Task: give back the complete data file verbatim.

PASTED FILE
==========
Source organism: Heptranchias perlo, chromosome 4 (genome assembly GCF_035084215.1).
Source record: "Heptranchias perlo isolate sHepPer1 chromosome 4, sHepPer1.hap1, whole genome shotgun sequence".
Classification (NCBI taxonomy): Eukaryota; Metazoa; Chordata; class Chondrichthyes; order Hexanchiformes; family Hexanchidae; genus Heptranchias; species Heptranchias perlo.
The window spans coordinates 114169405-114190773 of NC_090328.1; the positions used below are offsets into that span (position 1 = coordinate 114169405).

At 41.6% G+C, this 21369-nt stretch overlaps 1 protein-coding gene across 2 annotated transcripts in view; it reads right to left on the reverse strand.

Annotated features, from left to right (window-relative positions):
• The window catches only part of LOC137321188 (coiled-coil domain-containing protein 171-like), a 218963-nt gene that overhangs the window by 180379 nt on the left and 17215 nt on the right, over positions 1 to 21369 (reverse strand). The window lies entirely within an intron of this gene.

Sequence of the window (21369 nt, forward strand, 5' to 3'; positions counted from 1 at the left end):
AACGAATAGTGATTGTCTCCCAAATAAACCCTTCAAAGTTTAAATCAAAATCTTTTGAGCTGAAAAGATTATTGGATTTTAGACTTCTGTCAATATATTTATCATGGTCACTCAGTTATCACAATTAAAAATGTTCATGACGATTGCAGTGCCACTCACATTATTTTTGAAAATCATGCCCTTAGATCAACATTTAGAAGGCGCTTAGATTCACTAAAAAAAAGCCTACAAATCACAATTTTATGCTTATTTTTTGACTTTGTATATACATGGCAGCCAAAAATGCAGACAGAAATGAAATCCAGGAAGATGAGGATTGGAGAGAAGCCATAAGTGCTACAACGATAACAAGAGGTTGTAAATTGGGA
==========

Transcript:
Source organism: Heptranchias perlo, chromosome 4 (genome assembly GCF_035084215.1).
Source record: "Heptranchias perlo isolate sHepPer1 chromosome 4, sHepPer1.hap1, whole genome shotgun sequence".
Classification (NCBI taxonomy): Eukaryota; Metazoa; Chordata; class Chondrichthyes; order Hexanchiformes; family Hexanchidae; genus Heptranchias; species Heptranchias perlo.
The window spans coordinates 114169405-114190773 of NC_090328.1; the positions used below are offsets into that span (position 1 = coordinate 114169405).

At 41.6% G+C, this 21369-nt stretch overlaps 1 protein-coding gene across 2 annotated transcripts in view; it reads right to left on the reverse strand.

Annotated features, from left to right (window-relative positions):
• The window catches only part of LOC137321188 (coiled-coil domain-containing protein 171-like), a 218963-nt gene that overhangs the window by 180379 nt on the left and 17215 nt on the right, over positions 1 to 21369 (reverse strand). The window lies entirely within an intron of this gene.

Sequence of the window (21369 nt, forward strand, 5' to 3'; positions counted from 1 at the left end):
AACGAATAGTGATTGTCTCCCAAATAAACCCTTCAAAGTTTAAATCAAAATCTTTTGAGCTGAAAAGATTATTGGATTTTAGACTTCTGTCAATATATTTATCATGGTCACTCAGTTATCACAATTAAAAATGTTCATGACGATTGCAGTGCCACTCACATTATTTTTGAAAATCATGCCCTTAGATCAACATTTAGAAGGCGCTTAGATTCACTAAAAAAAAGCCTACAAATCACAATTTTATGCTTATTTTTTGACTTTGTATATACATGGCAGCCAAAAATGCAGACAGAAATGAAATCCAGGAAGATGAGGATTGGAGAGAAGCCATAAGTGCTACAACGATAACAAGAGGTTGTAAATTGGGA